Take the plunge and enjoy your retirement
Some of you might have a private giggle when you read the sub-title. How can one not enjoy your retirement? Isn’t it supposed to be a time of blissful rest after a lifetime of work.
For many people it is like that, but for many like me, it is a scary time of being trapped in a vacuum of nothingness. For many it is a period where one feels discarded after a lifetime of playing a prominent role in a company, of being an important cog in the wheel of the economy. For many it is a period of waiting and finding something important and useful to do.
For many it is a period of bereavement, of loss. You have lost something important. You grief for lost opportunities, the past, your youth or for your former dynamism and interaction with your colleagues. You do not belong anywhere anymore, except in the lounge of a old age home. You have started your journey on the ‘green mile’. That infamous walk from your prison cell to the gallows. This journey now has just one possible end – death.
It is also a period of increasing financial difficulties, a bleak future awaits.
How can one change this mindset of depression and hopelessness? How can one change the ‘green mile’ into a ‘golden mile’?
By changing your attitude towards this period of change and by taking the plunge and start living life in its fullness again.
Like everything in life, retiring after a lifetime of work, requires adapting to major changes in your life. It is similar as experiencing and surviving divorce, emigration or losing a loved one, or being retrenched.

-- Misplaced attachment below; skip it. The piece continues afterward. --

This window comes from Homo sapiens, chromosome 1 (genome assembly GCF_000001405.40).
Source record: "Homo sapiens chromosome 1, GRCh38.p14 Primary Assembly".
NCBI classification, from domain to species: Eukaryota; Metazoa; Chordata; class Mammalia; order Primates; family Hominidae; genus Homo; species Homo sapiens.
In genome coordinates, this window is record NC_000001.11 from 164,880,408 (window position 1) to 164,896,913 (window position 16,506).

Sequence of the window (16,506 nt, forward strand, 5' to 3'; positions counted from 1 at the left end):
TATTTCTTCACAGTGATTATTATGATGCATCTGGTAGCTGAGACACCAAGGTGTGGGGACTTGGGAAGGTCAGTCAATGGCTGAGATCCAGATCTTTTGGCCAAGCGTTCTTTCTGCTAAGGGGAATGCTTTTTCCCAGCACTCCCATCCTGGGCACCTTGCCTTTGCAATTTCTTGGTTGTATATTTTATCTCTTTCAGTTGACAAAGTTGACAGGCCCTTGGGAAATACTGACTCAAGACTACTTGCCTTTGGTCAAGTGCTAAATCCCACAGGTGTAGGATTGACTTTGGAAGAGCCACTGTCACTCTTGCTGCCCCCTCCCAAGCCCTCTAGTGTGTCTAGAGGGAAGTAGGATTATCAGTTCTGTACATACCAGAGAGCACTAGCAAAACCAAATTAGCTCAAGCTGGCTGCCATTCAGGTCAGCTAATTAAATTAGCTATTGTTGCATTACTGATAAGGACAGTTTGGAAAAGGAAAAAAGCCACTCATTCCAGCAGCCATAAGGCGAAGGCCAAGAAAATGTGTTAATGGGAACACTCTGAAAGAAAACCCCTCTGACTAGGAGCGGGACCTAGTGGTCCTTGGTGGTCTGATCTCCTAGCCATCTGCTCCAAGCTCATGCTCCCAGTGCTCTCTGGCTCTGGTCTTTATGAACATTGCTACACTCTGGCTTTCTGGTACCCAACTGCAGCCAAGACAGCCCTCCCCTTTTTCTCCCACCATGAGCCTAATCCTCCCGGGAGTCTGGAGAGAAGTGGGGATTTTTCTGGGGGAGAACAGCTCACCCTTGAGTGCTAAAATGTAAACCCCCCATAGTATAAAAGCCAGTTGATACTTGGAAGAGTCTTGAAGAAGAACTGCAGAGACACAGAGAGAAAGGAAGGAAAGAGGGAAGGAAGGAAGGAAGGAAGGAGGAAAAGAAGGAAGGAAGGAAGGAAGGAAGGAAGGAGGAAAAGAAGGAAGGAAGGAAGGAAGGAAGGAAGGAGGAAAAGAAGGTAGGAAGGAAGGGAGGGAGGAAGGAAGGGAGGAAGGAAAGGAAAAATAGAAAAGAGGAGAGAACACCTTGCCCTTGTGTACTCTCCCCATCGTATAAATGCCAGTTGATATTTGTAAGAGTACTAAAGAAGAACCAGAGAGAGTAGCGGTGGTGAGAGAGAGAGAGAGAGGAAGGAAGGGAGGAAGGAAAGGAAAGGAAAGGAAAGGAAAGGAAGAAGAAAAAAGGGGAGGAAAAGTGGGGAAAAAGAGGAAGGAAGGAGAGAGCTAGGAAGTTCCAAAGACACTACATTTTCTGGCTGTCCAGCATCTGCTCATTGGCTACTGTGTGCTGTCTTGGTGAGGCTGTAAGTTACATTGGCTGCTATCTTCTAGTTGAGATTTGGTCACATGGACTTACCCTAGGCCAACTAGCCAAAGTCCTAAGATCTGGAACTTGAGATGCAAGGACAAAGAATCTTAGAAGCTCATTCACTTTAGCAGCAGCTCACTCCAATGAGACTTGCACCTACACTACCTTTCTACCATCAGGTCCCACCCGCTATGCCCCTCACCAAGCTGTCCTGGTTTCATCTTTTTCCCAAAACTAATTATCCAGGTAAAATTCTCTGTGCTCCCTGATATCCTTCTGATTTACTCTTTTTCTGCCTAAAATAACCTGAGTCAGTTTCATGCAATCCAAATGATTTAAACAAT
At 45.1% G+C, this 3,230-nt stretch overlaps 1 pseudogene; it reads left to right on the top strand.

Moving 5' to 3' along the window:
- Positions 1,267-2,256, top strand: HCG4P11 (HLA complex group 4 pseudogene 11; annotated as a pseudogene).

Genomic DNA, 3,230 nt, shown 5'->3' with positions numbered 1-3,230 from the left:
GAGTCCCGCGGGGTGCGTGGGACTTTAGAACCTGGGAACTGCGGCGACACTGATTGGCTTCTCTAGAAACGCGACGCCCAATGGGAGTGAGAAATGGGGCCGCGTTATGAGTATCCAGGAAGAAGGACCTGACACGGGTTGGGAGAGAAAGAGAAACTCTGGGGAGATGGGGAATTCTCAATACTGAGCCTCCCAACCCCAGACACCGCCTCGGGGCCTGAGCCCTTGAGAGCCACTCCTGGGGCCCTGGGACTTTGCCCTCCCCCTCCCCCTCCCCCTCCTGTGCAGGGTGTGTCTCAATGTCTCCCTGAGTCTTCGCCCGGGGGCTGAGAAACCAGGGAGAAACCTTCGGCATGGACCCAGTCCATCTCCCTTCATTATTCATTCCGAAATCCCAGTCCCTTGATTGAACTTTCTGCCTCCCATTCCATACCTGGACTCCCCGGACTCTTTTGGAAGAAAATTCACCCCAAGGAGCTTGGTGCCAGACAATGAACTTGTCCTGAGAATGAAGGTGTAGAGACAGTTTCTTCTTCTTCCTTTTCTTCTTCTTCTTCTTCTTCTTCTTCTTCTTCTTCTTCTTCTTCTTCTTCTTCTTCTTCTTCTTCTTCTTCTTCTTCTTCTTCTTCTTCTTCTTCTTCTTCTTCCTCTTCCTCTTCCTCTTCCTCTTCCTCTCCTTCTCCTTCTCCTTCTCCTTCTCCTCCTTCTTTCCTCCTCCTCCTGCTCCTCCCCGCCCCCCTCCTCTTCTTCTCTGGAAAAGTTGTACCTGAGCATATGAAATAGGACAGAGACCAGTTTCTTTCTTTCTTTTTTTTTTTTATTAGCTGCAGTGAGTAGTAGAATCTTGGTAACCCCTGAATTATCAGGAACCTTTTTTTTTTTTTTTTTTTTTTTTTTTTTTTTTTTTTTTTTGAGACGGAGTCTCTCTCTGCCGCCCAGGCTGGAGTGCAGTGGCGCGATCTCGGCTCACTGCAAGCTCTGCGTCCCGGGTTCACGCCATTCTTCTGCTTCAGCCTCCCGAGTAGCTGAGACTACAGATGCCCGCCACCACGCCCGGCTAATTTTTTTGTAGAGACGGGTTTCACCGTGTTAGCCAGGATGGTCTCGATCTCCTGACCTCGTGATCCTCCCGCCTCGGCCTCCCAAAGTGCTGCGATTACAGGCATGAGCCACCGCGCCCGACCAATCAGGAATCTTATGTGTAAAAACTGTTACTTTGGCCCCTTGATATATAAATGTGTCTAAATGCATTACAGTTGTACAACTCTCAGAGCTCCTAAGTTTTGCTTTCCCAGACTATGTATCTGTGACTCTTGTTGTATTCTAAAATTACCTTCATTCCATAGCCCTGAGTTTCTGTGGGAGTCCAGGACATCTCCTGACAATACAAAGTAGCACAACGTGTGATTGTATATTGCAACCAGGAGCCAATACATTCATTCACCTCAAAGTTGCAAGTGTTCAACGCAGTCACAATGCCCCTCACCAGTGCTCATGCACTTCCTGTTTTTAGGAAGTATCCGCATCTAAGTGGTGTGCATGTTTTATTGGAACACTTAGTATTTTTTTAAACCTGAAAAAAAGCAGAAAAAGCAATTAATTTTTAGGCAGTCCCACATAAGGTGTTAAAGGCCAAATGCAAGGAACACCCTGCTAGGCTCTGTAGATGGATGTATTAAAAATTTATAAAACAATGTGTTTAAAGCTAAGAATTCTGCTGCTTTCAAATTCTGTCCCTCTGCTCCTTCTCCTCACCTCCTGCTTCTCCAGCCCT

Handling change correctly requires certain strategies to maintain your identity, you self-worth and your sanity.
Psychologists and others have developed a number of different models to explain the process of change. Central to these models is the fact that when people want to, or have to, change, there will always be specific elements linked to the process and its specific stages, that you will go through, and have to deal with before you can move on.
To do this successfully, you need to address the way you think because your thinking dictates your behaviour.
Man is meant to grow and develop, to move forward, and to progress to fulfilment. To become stuck in the process of change from employment to retirement without the willpower and energy to overcome the obstacles and challenges, would be to avoid your responsibility to yourself and those around you.
This is a call to action:
- Start a journal. There is nothing as therapeutic as sitting down and writing about your emotions, feelings, fears and goals.
- Join a club. Do not become isolated.
- Be creative and busy. Join an art class, or start a new hobby or rebuild a previous one. This will build you feeling of self-worth.
- Read widely about transitional change and how others survived the various phases of change.
- Be gentle with yourself and others.
- Don’t neglect the social media . It is a good way to keep in touch with old friends or meet new people.
Author: Fred Boshoff
Fred Boshoff is a freelance writer and contributes articles and short stories to websites, newspapers and magazines. Specialities: psychology, popular philosophy, literature, history and more